Destructoid review: Trauma Center: Under The Knife 2

The first Trauma Center: Under The Knife for DS was a fantastic game, but it also came with a reputation — that of being one of the most difficult games to grace the portable console. Placing you in the role of newbie doctor Derek Stiles, you performed surgeries of increasing difficulty due to GUILT, a man made disease causing major medical havoc.

The story and gameplay were great, and it was by far one of my favorite games of 2005, but I can testify that I nearly hurled my DS across the room more times than I can count out of pure frustration. I fantasized about strangling people that attempted to distract me as I tried to wield a scalpel at hyperspeed. This was serious business, and I was a woman on a mission –I had to save lives here!

Going into the sequel, I found myself wondering if I would be skilled enough to accomplish those incredibly difficult operations all over again, or if I would get stalled the way I did with the original so many times. Also, the storyline of the first seemed so neatly wrapped up in the end — could a sequel be more than a GUILT rehash?

Hit the jump to find out.

Trauma Center: Under The Knife 2 (Nintendo DS)

Developed by Atlus

Published by Atlus

Released on July 1st, 2008

The story of Under The Knife 2 picks up three years after the last game, in the year 2021.We find the main characters from the first game, Dr Stiles and his nurse Angie, working out of an African refugee camp called Zakara, in the Republic of Costigar. The political turbulence in the country is finally inching towards peace, but they are shorthanded when it comes to medical care, which is where Derek and Angie come in.

It isn’t long before some of the patients start to show mysterious symptoms, and before you know it, GUILT has made a full return. The story is as fully engaging as the first game’s and features both old and new faces, and it beautifully circumvented the rehashing pitfall that I feared. If you loved the first game, Under The Knife 2 has a brand new, compelling story to offer that you’re likely to really enjoy.

Another thing I noticed right off the bat is that the game looked more streamlined overall. Everything looks a bit smaller and cleaner, the characters look older — a once ratty looking Dr. Stiles has lost his teenage messy look — and more mature (which is to be expected), yet it still retains the easy touch screen movement when using surgical implements. You can definitely tell there’s been some fine tuning, and it makes for an even better looking game.

Even more exciting than the modern look, however, was the addition of three levels of difficulty. The operation screen is tabbed with easy, medium and hard settings that you can easily switch to at anytime without interrupting the story. Not only does this solve the difficulty issue I mentioned previously, but once you complete the story, it opens a new difficulty called Extreme, which (if you can imagine this) is literally so hard it made me feel as if my eyeballs were melting. However, for those of you looking for an insane challenge, Atlus hasn’t forgotten about you!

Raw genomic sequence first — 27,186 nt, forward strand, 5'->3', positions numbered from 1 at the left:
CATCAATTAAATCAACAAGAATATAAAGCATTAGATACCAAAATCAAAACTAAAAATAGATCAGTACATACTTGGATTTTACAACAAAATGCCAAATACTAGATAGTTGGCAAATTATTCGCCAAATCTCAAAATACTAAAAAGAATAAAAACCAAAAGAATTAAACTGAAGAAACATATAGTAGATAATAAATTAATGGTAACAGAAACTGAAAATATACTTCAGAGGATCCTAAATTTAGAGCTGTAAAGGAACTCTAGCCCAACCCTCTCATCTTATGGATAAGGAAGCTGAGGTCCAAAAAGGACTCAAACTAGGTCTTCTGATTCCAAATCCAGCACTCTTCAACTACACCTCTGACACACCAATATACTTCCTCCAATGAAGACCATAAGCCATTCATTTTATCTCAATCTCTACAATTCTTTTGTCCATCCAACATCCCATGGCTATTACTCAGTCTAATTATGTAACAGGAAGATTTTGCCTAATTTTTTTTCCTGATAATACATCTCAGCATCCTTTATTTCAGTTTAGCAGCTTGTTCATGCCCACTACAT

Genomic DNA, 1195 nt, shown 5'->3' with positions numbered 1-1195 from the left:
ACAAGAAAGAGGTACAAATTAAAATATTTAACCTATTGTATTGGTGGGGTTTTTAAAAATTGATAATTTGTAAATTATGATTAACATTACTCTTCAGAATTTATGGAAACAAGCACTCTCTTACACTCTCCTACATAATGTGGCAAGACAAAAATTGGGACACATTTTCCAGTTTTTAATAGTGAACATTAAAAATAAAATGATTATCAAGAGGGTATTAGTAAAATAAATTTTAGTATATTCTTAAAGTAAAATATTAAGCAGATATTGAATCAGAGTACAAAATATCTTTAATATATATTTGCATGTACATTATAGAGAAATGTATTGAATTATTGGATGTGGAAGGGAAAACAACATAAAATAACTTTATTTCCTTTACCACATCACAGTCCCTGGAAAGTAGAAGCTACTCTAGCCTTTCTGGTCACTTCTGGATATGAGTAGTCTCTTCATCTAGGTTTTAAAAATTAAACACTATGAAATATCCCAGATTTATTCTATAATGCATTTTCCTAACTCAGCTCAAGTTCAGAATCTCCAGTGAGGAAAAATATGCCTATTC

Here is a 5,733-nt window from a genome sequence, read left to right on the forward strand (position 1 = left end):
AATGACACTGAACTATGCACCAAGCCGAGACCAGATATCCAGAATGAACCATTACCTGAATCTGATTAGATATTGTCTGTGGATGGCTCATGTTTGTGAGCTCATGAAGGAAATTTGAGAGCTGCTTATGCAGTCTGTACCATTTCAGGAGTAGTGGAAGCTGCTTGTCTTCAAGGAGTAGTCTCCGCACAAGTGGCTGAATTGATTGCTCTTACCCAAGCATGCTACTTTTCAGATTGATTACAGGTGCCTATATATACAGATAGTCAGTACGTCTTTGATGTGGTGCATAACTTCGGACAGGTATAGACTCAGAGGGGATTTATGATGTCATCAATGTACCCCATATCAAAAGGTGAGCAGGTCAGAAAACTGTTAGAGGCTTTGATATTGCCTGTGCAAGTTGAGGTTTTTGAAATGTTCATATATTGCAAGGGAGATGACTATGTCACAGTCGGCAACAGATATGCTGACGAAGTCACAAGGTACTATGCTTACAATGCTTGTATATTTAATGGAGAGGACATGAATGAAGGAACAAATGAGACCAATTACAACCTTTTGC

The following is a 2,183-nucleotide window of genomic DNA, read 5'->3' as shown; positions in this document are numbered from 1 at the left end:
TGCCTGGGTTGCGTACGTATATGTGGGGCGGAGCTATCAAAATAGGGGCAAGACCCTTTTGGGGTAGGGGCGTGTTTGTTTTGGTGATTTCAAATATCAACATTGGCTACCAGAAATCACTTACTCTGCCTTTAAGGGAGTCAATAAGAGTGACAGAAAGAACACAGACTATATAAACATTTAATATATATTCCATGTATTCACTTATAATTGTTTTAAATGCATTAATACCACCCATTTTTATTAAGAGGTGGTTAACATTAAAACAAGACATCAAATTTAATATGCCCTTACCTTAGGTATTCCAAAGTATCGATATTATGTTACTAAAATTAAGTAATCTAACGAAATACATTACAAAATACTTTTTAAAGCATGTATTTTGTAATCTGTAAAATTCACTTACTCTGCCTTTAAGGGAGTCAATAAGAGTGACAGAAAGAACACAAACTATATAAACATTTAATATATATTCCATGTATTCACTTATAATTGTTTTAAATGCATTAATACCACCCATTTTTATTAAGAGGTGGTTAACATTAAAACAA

Under The Knife 2 also featured some new spins on operations. You will still have the opportunity to operate on several patients in a row (goody!), but you also will be put on the spot to operate in a moving car, under the annoying flashbulbs of press cameras, and on a few inanimate objects (there’s an operation with a lock that I replayed no less than thirty times before I got the timing right).

The music and sound effects also hold up the series tradition of perfectly complimenting the game’s action and stressful situations, and while I wouldn’t want to jam out to it at my desk or anything, I still really enjoyed it in the context of the gameplay. It ended up being my favorite music out of all the Trauma Center games. Actually, I’m just trying to save face — I put it on my iPod already, right next to my Rhythm Tengoku soundtrack. Bleeps for the win!

As thoroughly as I enjoyed this entry in the series, it left me thinking about the next, and how co-op play could be implemented. I’d love the opportunity to compete with a friend for best time on an operation or highest score. While the game is obviously strongly driven by narrative, I think this would be a highly entertaining addition for future installments.

For fans of the series, Under The Knife 2 will not disappoint. The game still works as a standalone title, so gamers who have not played the first could still enjoy this installment, although seeing old faces from the first game will of course be less impactful. Engaging gameplay and an excellent story make this a must have title for fans of simulation titles such as the Phoenix Wright series. Overall, I’d recommend it to any DS owner who has a hunger for a wonderful story to go along with addictive gameplay.

Score: 9.0  (Fantastic. Negligible flaws. Otherwise very, very good; a fine example of excellence in the genre.)

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Colette Bennett
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